"Donald Trump represents the opposite of what I am and what I believe," he said. "For many Americans, a lot changed when Donald Trump got into office. And that is what has compelled me to think about running."

Castro's entrance makes him the only declared Latino in the Democratic field, a relatively powerful position given how the party has leaned on Latino voters and turnout efforts to tilt states like Nevada, Arizona and Texas their direction in recent years.

But Castro told CNN that he believes he can perform well in Iowa and is backing that confidence up, according to a source with knowledge of Castro's operation, by naming Derek Eadon, the former chairman of the Iowa Democratic Party, to a senior role on his nascent campaign.

Castro and his team have signaled in the lead up to Saturday's announcement that he will lean into his Mexican-American heritage in a presidential run. When the former mayor filed paperwork with the Federal Election Commission, he had to hand write in an accent over "a" in Julián, a fact that Castro and his team have held up as proof that he is already changing the system.

Evidence of this strategy peppered the plaza on San Antonio's West Side where Castro announced on Saturday: A mariachi band welcomed guests, as taco trucks fed people outside. The venue was blocks from Castro's childhood home and across the street from where he was baptized. Even Castro's logo - which emphasizes the accent over the "a" in Julian - highlights the former mayor's heritage.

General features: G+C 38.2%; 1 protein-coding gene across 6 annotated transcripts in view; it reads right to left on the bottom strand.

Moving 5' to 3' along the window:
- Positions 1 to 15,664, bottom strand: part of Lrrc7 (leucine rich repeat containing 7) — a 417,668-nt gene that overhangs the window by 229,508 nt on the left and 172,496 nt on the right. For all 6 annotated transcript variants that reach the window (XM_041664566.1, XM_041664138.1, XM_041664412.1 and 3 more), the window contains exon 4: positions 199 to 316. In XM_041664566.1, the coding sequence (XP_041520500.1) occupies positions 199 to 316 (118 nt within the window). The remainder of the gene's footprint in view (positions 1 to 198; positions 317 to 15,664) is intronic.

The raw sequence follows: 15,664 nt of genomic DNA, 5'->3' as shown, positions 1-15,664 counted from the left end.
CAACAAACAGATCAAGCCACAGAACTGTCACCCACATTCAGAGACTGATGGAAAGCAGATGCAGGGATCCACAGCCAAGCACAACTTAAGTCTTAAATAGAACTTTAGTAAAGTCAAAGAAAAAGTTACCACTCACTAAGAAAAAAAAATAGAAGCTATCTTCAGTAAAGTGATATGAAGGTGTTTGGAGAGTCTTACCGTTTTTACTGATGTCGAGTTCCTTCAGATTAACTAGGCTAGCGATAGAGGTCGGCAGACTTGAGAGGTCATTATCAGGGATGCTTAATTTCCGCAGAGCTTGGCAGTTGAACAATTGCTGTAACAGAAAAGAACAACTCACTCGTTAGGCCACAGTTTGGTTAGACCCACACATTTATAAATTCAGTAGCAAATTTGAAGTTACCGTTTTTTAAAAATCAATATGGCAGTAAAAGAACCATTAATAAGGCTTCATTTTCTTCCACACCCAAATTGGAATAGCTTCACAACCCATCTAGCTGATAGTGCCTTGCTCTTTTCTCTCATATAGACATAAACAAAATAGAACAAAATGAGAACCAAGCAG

Castro does not speak fluent Spanish, writing in his 2018 memoir that his mother spoke English at home, like many immigrants at the time, and that he declined to take Spanish classes in school because he spoke it with his grandmother.

"I've resolved that before I die, I want to speak it fluently," said Castro, who has used the program Rosetta Stone to learn the language.

Castro said ahead of his run that he hopes to provide a "positive example" to young Latinos with his run but won't solely focus on courting voters in heavily Latino states and shirk visiting states like Iowa, New Hampshire and South Carolina.

"I am just going to be myself," he said. "My focus will be about representing everybody but of course there is a special significance to the Latino community especially because many Latinos feels like there is a target on their back from this administration."

Castro was reflective days before his announcement, acknowledging how his wife's support and mother's political work helped him get to this point. If he had a disappointment, he said, it was that is grandmother, who died when he was younger, could not be there to see him.

"I wish my grandmother could be with us to see it," he said. "Win or lose, I hope that I will have a chance to inspire a lot of young kids out there to reach for their dreams."